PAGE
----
On October 15, 1966, President Lyndon Baines Johnson remarked: “When the historians of tomorrow write of today, they will say of the 89th Congress … ‘This was the great Congress.’” The president was elated that between January 1965 and December 1966, the 89th US Congress had enacted the most extensive legislative program since the New Deal. The Voting Rights Act, Elementary and Secondary Education Act, and amendments to the Social Security Act, which resulted in the creation of Medicare and Medicaid, were but a few of the transformative pieces of legislation passed as cornerstones of Johnson’s Great Society agenda. Continue reading

International collaboration and comparative research

Image credit: Courtesy of William F. Willingham. Undertaking international projects presents challenges beyond the normal routine of archival and secondary research, oral interviews, writing, and revising. There are new issues, such as what language will the work ultimately be published in? What time frame will accommodate the needed international travel? What added expenses will be encountered that are not part of the consideration for work confined to historical research within one country? Who will be chiefly responsible for coordinating the work occurring on different continents and seeing all the elements of the work through to the end? Even such minor questions as map scales, monetary systems, and how measurements and distances will be presented–English or metric–have to be resolved for consistency’s sake. Continue reading

Public history and policy: A synergy

Arthur Schlesinger, Jr. in 1951. Photo credit: Wikicommons.

Arthur Schlesinger, Jr. in 1951. Photo credit: Wikicommons

As policy makers and politicians debate and make important policy decisions, they are constantly dealing with the past. They must consider what has been tried and failed, and what options were overlooked and why. These are questions that require an understanding of history. Without the benefit of a historian’s expertise, it’s hard to know what may be misremembered and whether we are repeating the mistakes of the past. Institutional memory can be unreliable or even absent. By analyzing policy history, professionally trained historians provide essential context that explains why certain things were done and enables policy makers to make better decisions in the present. Continue reading

Government Historians and the NCPH

United States Capitol Building, Washington, D.C. and Parliament, Centre Block, Ottawa, Wikicommons.

United States Capitol Building, Washington, D.C. and Parliament, Centre Block, Ottawa.  Photo credit: Wikicommons

As employees of municipal, local, state, provincial, and federal governments, government historians have been a core group of the National Council on Public History since its founding. Yet, for a variety of reasons, these practitioners have at times felt “out on the edge” within the organization. During the 2014 annual meeting in Monterey, a small group of government historians pondered this conundrum: What was the best way to insure that questions related to the experiences, challenges, and unique working environments of government history practitioners were better represented within the organization? Continue reading

“First-in-Class Acquisition Challenges”

Editor’s Note: This series showcases the winners of the National Council on Public History’s awards for the best new work in the field. Today’s post is by Justin L.C. Eldridge, a government historian with the Naval History and Heritage Command, whose monograph First in Class Acquisition Challenges received Honorable Mention for the Michael C. Robinson Prize for Historical Analysis.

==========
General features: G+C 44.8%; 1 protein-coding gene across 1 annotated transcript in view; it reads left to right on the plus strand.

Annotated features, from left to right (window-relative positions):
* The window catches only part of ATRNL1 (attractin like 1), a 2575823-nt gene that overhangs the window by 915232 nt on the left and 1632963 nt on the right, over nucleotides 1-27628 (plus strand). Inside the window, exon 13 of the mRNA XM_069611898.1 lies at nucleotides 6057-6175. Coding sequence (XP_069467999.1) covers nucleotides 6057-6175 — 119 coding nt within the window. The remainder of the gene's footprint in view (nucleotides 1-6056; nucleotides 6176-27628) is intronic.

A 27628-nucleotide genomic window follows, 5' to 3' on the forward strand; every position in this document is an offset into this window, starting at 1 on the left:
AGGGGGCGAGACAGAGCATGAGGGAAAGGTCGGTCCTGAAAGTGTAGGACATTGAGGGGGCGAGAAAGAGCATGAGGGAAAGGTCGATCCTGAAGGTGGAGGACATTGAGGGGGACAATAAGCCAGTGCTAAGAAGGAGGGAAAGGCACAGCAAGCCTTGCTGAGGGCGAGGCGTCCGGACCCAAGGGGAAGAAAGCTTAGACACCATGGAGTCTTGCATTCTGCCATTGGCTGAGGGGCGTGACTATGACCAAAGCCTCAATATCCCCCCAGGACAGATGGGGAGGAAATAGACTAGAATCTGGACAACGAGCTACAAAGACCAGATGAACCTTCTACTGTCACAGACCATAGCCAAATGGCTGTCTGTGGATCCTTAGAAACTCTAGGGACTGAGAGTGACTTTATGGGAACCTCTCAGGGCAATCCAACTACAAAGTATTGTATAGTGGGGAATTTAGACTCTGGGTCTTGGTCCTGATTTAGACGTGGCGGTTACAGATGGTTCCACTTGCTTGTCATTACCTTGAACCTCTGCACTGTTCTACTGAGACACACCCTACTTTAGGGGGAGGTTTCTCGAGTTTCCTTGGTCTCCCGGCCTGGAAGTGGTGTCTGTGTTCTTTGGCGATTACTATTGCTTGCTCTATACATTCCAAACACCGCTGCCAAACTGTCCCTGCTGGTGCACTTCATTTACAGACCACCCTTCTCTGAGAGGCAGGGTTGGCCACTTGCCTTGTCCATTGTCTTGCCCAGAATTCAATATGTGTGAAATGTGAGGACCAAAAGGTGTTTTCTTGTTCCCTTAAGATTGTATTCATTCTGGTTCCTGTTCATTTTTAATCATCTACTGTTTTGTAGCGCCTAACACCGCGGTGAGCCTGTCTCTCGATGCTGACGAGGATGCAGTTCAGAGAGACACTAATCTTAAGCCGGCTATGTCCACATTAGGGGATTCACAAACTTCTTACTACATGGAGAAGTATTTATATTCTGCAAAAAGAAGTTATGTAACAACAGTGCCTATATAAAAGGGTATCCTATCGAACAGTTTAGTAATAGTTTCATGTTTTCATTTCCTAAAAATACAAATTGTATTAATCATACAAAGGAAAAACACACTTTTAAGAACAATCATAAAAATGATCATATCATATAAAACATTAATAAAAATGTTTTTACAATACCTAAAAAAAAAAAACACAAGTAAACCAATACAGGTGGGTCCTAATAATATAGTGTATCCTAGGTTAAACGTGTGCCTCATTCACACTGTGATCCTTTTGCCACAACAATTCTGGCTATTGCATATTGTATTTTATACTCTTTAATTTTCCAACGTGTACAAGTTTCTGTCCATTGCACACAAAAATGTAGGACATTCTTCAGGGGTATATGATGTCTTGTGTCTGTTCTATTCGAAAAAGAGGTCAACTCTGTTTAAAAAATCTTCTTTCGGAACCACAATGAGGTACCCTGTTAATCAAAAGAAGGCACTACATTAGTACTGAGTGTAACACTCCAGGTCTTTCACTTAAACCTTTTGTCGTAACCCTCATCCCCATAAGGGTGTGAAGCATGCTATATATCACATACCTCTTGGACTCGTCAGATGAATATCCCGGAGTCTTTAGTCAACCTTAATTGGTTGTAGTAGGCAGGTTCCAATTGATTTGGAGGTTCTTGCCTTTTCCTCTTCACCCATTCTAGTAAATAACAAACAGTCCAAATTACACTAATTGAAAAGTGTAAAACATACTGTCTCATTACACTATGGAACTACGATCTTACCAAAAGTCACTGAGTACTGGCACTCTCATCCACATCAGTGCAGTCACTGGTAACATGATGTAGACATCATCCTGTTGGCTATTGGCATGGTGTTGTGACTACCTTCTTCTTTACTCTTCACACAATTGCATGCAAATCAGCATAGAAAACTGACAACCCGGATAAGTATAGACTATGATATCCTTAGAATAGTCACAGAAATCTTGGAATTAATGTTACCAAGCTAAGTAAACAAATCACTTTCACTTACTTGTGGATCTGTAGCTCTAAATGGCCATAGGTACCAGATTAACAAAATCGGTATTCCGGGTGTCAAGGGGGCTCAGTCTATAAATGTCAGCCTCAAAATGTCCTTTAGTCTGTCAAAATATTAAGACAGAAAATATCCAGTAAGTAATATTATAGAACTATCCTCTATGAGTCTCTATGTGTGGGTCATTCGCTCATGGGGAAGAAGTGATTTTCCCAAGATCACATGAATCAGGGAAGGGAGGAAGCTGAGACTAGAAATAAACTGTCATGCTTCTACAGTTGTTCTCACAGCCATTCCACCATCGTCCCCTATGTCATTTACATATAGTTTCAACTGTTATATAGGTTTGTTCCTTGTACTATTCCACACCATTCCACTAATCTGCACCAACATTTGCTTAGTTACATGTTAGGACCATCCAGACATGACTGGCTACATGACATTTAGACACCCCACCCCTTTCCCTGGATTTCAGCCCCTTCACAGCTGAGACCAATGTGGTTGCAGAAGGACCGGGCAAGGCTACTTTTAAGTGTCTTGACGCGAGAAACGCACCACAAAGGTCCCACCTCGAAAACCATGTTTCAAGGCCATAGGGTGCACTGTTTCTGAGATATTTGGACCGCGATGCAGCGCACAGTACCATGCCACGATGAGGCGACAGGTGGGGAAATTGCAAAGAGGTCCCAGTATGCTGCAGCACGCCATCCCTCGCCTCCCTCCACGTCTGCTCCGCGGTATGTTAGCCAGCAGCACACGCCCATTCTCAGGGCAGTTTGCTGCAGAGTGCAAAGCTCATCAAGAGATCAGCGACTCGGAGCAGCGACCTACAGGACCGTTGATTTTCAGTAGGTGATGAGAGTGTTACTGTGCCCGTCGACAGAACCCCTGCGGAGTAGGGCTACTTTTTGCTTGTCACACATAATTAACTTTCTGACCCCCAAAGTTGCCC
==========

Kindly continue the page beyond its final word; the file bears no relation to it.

020628-N-3228G-001 Pearl Harbor, HI (Jun. 28, 2002) -- Amphibious warfare ship USS Tarawa (LHA 1) leaves Pearl Harbor to participate in exercise "Rim of the Pacific" (RIMPAC) 2002.  The purpose of RIMPAC 2002 is to enhance the tactical proficiency of the participating units in a wide array of combined operations at sea among the seven participating countries. The exercises also help build cooperation and foster mutual understanding between the participating nations. Among the countries participating this year are: Australia, Canada, Chile, Peru, Japan, the Republic of Korea and the United States.  U.S. Navy photo credit: Photographer's Mate 1st Class William R. Goodwin.

020628-N-3228G-001
Pearl Harbor, HI (Jun. 28, 2002)–Amphibious warfare ship USS Tarawa (LHA 1) leaves Pearl Harbor to participate in exercise “Rim of the Pacific” (RIMPAC) 2002. The purpose of RIMPAC 2002 is to enhance the tactical proficiency of the participating units in a wide array of combined operations at sea among the seven participating countries. The exercises also help build cooperation and foster mutual understanding between the participating nations. Among the countries participating this year are: Australia, Canada, Chile, Peru, Japan, the Republic of Korea, and the United States. Photo credit: Photographer’s Mate 1st Class William R. Goodwin

One task among many for government historians is to create a policy narrative in their particular field, often in an environment where it is not clear how or even whether the narrative will find favor with or influence the officials for whom they work. To most historians, the end-use of their work by decision makers does not matter, so long as the narrative is historically accurate, the historian has properly used primary source material (critical for credibility), and their work finds peer acceptance as a well-reasoned and reliable intellectual product.

Finding success-influencing policy makers comes with a different set of challenges and pitfalls. Policy development is the art of compromise, and officials may not always have the luxury of time to fully consider, let alone accept, suggestions based on historical research. They can also carelessly use or, even worse, misuse a narrative in the pursuit of political objectives. Though the responsibility for such embellishment remains with the policy maker, the historian can endure harsh criticism as a result, despite strict adherence to historiographical standards. With collaboration come both condemnation and approbation. Continue reading